The Key Findings
We found and asked 340 people who have tried and seemingly moved on from the Apple Watch, at least for now, to share their thoughts on what turned them off. The research was conducted over the first two weeks of November 2015.
I could give an entire presentation just unpacking this one chart as it is critical in so many ways. A few quick takeaways.
The first thing we notice is nearly half the respondents gave up on it less than two weeks in. For this group of people, value was not captured immediately. Which is something that came out of my initial analysis of the product. The Apple Watch, in its current manifestation and because the concept is so new, took time to truly understand its value. It certainly takes more than two weeks to realize how it fits into your life. But in the future, this will not be the case. This is simply due to the immaturity of the market and the product. Yet a larger portion, more than half of the respondents, did give it more than two weeks and still didn’t find enough value to keep using their Apple Watch. Why is the most interesting and perhaps the clearest critique of the entire smartwatch category.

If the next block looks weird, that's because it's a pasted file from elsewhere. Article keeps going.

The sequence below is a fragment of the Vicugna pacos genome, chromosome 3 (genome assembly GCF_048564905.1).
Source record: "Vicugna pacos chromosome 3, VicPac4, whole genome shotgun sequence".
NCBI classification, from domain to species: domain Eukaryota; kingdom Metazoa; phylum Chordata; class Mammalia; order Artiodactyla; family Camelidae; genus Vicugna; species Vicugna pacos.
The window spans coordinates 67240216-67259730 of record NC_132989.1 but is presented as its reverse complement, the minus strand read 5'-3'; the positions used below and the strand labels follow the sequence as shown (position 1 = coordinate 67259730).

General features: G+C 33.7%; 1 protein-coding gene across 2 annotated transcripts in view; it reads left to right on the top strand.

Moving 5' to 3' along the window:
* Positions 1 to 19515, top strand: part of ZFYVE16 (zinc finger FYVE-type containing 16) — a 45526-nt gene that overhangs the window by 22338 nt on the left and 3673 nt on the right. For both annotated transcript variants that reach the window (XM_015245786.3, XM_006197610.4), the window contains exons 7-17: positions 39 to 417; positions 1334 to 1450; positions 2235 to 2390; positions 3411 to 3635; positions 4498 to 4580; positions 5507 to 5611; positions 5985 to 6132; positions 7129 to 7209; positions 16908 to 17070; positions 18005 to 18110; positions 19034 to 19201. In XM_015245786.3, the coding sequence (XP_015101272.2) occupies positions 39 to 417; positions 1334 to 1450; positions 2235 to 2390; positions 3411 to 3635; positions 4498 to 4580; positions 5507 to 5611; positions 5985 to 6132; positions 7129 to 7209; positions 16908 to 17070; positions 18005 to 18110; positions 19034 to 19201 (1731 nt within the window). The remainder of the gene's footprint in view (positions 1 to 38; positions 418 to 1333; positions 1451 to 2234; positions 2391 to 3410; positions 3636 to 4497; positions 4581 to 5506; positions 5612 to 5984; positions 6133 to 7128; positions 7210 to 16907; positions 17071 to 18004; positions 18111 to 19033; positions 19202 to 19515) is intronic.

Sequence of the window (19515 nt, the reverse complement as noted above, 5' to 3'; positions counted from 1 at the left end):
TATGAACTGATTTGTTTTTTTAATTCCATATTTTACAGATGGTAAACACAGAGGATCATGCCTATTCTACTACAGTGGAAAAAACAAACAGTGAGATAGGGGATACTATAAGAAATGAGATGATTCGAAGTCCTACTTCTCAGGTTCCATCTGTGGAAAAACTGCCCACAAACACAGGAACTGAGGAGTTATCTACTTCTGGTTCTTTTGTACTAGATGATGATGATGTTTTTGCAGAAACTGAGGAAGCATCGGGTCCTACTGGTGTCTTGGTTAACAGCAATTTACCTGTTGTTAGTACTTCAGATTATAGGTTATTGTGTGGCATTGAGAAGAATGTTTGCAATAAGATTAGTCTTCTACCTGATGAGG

Here are the top five reasons this group gave for giving up on the Apple Watch.
The most insightful part of this particular question was the follow on, fill in the blank area where 300 people who took the survey wrote a comment about the product. I read through them all and a number of things stood out.